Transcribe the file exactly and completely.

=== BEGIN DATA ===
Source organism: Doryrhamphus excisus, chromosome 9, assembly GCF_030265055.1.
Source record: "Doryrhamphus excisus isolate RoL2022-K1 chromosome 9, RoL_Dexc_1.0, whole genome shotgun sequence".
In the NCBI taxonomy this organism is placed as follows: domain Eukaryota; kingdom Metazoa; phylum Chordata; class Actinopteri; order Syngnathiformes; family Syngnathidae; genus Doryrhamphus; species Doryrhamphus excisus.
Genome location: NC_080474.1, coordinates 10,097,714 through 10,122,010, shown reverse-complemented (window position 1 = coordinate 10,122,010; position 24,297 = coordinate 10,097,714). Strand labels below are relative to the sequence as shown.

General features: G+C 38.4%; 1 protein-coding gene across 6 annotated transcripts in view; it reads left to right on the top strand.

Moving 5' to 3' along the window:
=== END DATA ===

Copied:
Source organism: Doryrhamphus excisus, chromosome 9, assembly GCF_030265055.1.
Source record: "Doryrhamphus excisus isolate RoL2022-K1 chromosome 9, RoL_Dexc_1.0, whole genome shotgun sequence".
In the NCBI taxonomy this organism is placed as follows: domain Eukaryota; kingdom Metazoa; phylum Chordata; class Actinopteri; order Syngnathiformes; family Syngnathidae; genus Doryrhamphus; species Doryrhamphus excisus.
Genome location: NC_080474.1, coordinates 10,097,714 through 10,122,010, shown reverse-complemented (window position 1 = coordinate 10,122,010; position 24,297 = coordinate 10,097,714). Strand labels below are relative to the sequence as shown.

General features: G+C 38.4%; 1 protein-coding gene across 6 annotated transcripts in view; it reads left to right on the top strand.

Moving 5' to 3' along the window: